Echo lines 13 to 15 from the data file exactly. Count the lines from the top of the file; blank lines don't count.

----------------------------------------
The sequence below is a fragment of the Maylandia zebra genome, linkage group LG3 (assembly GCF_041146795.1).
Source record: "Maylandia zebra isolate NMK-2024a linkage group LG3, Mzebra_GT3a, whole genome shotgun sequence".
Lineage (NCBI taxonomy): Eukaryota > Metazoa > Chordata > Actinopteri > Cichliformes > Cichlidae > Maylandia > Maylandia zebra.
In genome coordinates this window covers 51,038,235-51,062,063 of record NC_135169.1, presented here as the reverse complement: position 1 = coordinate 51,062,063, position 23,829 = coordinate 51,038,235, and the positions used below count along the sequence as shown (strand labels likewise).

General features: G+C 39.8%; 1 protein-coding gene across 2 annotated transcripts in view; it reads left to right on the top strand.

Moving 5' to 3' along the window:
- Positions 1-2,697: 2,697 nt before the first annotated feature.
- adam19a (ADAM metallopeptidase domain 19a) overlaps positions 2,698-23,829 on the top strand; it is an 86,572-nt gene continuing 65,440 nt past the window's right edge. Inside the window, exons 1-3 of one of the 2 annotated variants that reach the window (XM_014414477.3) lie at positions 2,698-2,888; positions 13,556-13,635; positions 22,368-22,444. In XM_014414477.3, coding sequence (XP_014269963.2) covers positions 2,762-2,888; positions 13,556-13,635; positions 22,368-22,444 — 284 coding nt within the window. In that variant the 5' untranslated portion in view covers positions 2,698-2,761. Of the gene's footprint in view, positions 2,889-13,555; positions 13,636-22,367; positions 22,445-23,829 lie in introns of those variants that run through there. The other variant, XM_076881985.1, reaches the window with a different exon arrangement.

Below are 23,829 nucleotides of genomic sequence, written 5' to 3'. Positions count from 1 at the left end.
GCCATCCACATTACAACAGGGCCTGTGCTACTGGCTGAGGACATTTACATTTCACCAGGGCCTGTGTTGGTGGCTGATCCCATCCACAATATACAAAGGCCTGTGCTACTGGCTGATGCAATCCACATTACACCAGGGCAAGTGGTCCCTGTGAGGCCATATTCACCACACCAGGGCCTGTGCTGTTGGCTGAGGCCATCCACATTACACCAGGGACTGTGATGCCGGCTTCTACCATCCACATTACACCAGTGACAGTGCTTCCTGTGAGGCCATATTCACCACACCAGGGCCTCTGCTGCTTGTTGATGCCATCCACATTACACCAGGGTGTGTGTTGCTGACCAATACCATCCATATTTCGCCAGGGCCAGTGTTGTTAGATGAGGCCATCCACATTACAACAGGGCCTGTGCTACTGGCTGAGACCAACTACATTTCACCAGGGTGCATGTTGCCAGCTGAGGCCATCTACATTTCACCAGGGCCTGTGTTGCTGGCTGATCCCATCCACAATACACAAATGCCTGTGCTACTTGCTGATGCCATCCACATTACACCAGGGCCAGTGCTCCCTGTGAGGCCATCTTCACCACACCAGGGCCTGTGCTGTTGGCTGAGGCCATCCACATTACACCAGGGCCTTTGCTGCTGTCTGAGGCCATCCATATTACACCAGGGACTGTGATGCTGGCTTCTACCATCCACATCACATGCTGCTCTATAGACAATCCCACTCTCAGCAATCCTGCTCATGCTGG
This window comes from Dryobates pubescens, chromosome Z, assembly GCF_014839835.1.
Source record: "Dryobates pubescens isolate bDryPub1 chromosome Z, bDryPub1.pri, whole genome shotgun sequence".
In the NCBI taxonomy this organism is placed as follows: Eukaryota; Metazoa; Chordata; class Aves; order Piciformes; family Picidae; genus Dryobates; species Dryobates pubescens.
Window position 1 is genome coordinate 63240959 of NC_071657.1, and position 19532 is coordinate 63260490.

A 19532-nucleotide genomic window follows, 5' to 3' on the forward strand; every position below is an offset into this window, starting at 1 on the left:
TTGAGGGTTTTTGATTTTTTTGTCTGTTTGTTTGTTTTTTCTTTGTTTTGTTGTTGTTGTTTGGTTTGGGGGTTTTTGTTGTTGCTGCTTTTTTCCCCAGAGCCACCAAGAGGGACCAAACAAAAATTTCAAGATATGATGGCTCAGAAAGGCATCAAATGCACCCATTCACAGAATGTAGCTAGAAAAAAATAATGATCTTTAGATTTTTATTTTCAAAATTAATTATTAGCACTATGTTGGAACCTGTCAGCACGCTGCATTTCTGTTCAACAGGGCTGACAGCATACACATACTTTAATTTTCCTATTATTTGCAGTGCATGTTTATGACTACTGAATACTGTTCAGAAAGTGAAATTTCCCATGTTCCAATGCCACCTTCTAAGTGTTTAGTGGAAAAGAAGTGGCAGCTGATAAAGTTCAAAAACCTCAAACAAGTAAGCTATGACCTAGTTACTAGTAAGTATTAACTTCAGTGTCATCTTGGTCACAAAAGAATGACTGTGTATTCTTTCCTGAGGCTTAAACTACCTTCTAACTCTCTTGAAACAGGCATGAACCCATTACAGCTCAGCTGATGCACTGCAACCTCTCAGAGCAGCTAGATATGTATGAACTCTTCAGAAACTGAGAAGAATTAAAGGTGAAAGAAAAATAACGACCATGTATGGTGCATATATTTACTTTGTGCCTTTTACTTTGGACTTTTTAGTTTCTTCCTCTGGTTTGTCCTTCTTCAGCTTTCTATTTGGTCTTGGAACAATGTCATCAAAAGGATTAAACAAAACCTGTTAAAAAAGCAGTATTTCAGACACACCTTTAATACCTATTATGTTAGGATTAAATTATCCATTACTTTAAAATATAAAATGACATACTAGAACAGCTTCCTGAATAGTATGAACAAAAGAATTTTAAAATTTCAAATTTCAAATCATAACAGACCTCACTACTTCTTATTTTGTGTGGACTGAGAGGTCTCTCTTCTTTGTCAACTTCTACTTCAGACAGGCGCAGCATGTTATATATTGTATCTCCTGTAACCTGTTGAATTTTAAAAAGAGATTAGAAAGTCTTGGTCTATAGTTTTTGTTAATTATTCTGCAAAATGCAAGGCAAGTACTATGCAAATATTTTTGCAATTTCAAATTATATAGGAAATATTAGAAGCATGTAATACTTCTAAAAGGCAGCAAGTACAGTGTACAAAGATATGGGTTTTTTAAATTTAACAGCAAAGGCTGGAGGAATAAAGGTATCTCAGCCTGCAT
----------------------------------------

In the NCBI taxonomy this organism is placed as follows: Eukaryota; Metazoa; Chordata; class Aves; order Piciformes; family Picidae; genus Dryobates; species Dryobates pubescens.
Window position 1 is genome coordinate 63240959 of NC_071657.1, and position 19532 is coordinate 63260490.

A 19532-nucleotide genomic window follows, 5' to 3' on the forward strand; every position below is an offset into this window, starting at 1 on the left: